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Discussion in 'Politics, Religion, Social Issues' started by Prof., Nov 9, 2008.
He was named as a possibility as a John McCain running mate, higher on the short list than Palin.
It will certainly be interesting three years from now when the GOP gets into an internal slug match to produce a 2012 candidate. If Obama does not do well, or less than expected, then the Louisiana Governor has some chance.
He may be perceived as being a tad bit on the young side and seen more as a viable VP candidate but by then he will still be but 40 years old.
If he's looking realistically, 2016.
God I hope not.
This guy is a conservative lunatic and has a false sense of his own "whiteness."
Unlike Obama, he will not have the full support of the Indian community. We are not easily fooled and won't support a backwards-thinking nutcase (at least I won't).
If they nominate him in 2012, it's yet another token nomination that means nothing. Look at his positions:
- for teaching intelligent design in school
- against embryonic stem-cell research
- voted to make patriot act permanent
- wants to put flag-burning amendment into constitution
- in favor environmental rape for oil
- in favor of chemical castration for sex offenders
It's the same policies that the GOP lost with this year, and they're the same policies they will lose with in 2012. If they think they can nominate him and he'll win just because he's not white, it will show they learned absolutely nothing about the Palin nomination.
But hey, let them nominate him in 2012. He'll lose just as miserably as McCain did this year, and the GOP will continue to lose until they realize the country is over their 17th century platform.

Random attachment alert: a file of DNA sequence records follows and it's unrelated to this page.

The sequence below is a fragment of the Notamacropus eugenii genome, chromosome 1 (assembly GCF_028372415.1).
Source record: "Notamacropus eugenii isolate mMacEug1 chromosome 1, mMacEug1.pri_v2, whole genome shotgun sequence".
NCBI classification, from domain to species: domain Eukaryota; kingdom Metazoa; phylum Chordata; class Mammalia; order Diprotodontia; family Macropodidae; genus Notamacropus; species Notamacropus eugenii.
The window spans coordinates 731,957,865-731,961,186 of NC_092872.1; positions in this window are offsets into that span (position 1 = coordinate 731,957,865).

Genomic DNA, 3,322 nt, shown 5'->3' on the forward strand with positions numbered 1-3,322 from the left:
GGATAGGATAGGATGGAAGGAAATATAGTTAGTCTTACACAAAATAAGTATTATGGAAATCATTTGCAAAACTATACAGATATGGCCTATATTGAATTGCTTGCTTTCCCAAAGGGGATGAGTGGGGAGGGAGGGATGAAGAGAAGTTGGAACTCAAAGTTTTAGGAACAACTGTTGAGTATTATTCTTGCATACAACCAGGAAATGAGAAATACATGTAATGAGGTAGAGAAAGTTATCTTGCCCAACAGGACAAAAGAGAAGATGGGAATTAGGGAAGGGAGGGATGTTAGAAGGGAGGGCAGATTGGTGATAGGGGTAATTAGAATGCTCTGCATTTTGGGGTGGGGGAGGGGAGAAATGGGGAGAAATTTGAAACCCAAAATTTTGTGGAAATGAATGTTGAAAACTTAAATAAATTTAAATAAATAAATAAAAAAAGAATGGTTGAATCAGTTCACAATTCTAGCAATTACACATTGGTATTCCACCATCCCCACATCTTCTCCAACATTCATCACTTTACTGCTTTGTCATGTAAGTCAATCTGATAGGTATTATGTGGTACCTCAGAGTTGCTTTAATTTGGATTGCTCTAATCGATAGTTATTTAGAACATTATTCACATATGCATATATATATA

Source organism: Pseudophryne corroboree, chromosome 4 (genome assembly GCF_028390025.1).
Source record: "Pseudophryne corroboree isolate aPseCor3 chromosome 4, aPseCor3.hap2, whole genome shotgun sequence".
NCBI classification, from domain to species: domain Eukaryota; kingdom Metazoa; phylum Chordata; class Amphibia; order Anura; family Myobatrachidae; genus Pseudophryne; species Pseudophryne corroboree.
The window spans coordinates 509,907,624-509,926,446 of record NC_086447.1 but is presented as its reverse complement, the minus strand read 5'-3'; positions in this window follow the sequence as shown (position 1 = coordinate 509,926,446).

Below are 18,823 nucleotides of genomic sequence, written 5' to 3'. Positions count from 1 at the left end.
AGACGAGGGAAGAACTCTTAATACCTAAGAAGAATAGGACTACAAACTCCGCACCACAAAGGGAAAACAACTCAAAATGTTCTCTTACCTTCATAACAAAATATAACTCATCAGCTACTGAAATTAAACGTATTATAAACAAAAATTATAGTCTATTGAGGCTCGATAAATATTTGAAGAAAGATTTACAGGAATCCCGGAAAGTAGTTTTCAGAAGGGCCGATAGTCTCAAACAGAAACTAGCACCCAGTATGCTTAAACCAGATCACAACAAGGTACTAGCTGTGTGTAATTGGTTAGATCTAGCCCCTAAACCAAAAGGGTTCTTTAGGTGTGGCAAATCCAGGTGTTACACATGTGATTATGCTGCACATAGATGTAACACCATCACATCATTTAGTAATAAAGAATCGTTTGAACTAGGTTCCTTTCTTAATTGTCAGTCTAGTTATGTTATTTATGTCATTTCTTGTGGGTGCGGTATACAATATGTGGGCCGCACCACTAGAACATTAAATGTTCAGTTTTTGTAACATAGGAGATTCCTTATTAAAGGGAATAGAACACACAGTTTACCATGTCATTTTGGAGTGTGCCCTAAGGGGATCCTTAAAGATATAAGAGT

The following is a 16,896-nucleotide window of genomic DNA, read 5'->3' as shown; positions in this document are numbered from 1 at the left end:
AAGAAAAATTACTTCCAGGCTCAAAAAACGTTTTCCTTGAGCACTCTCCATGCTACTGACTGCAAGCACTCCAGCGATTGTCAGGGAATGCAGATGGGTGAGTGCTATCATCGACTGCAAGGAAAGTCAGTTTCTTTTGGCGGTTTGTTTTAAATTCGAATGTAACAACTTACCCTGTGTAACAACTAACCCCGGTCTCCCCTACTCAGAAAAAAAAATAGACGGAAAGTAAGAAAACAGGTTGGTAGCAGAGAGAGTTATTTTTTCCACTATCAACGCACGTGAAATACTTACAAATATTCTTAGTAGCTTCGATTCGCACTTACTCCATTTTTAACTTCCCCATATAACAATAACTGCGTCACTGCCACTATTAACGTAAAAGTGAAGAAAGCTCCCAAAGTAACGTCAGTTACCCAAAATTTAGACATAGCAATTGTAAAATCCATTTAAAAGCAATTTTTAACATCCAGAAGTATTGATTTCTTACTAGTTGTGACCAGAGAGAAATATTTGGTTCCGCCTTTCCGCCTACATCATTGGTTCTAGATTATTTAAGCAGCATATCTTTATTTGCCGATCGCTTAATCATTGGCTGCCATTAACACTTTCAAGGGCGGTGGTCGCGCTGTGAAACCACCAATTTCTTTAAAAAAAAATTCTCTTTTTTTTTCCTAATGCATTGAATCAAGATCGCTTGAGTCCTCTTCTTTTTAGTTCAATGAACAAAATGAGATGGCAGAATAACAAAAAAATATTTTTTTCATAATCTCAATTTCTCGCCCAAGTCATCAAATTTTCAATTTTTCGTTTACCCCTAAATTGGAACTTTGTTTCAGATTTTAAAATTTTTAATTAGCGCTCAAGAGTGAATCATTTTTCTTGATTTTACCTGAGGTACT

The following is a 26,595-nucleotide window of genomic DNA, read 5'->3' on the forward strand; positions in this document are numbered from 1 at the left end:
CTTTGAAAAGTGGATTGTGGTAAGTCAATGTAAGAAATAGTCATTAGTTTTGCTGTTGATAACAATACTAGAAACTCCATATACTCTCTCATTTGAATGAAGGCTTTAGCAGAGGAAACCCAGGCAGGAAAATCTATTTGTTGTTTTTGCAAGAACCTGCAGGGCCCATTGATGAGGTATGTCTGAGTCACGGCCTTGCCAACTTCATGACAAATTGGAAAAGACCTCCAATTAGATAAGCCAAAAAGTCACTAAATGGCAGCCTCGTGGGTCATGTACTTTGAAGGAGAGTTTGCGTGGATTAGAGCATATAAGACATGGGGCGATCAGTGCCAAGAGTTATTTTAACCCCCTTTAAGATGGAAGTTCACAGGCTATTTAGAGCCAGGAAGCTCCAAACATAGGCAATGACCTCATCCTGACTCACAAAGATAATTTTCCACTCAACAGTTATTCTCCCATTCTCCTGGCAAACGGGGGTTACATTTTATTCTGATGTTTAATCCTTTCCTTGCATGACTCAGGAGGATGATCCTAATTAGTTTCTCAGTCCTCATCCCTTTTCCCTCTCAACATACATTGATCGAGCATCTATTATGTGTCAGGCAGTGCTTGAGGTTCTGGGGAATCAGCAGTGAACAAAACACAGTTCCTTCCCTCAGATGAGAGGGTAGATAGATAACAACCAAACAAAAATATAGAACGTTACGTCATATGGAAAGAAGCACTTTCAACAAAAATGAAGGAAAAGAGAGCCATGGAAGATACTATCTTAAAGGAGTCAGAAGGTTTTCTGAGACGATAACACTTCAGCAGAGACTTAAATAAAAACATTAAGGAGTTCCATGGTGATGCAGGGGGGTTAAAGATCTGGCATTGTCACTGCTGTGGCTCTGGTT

EDIT: Just forgot that this is the same guy that openly took part in an exorcism, believing it cured his friend of cancer. Hilarious. Keep on nominating religious nutbags, Republicans.
Someone to the right of McCain will likely fare better in 2012, because we will have had four years of a center/slightly left admin. ..and let's face it things are going to get a lot worse economically over the next couple of years, whether you a Dem supporter or not, its pretty plain to see it.
I like the guy's politics a lot but I am somewhat against choosing someone just because he is another race other than Caucasian. At some level you have to admit that would be a factor in the process.
The pendulum will swing back right. Look at New Zealand, they just chose the National Party after Labor being in Power for nine years.
Keep on thinking that. You ran an extreme-right candidate with an extreme-right anti-intellectual as the VP and you lost miserably. You think an even more right-wing candidate can win it? Corralling the base wasn't your problem this election. Your candidate had the GOP base, and only the GOP base. His ticket drove away the centre-right Republicans and moderates. An even more right-wing candidate would have the same effect.
If the GOP wants to win in 2012 they will need to run a centrist intellectual, but I don't know who that could be considering they all fled the party recently.
McCain was hardly extreme right, unless you have a Marxist perspective perhaps. Oh never mind - nice Avatar
I'm sure that smears will prove equally effective in 2012 and every single day till then.
There aren't enough Indian Americans to get this guy elected.
And even in the places with a large Indian population, such as New York City, it won't matter because NY will still vote Democrat.
In other states, he's not white enough to get Republican support. If it was this guy vs. Obama, there may be a lot of Republicans who don't vote.
I'm not trying to be racist. I'm just saying that race matters for a lot of Americans, even if it doesn't for you. Just look at how people voted in the recent election.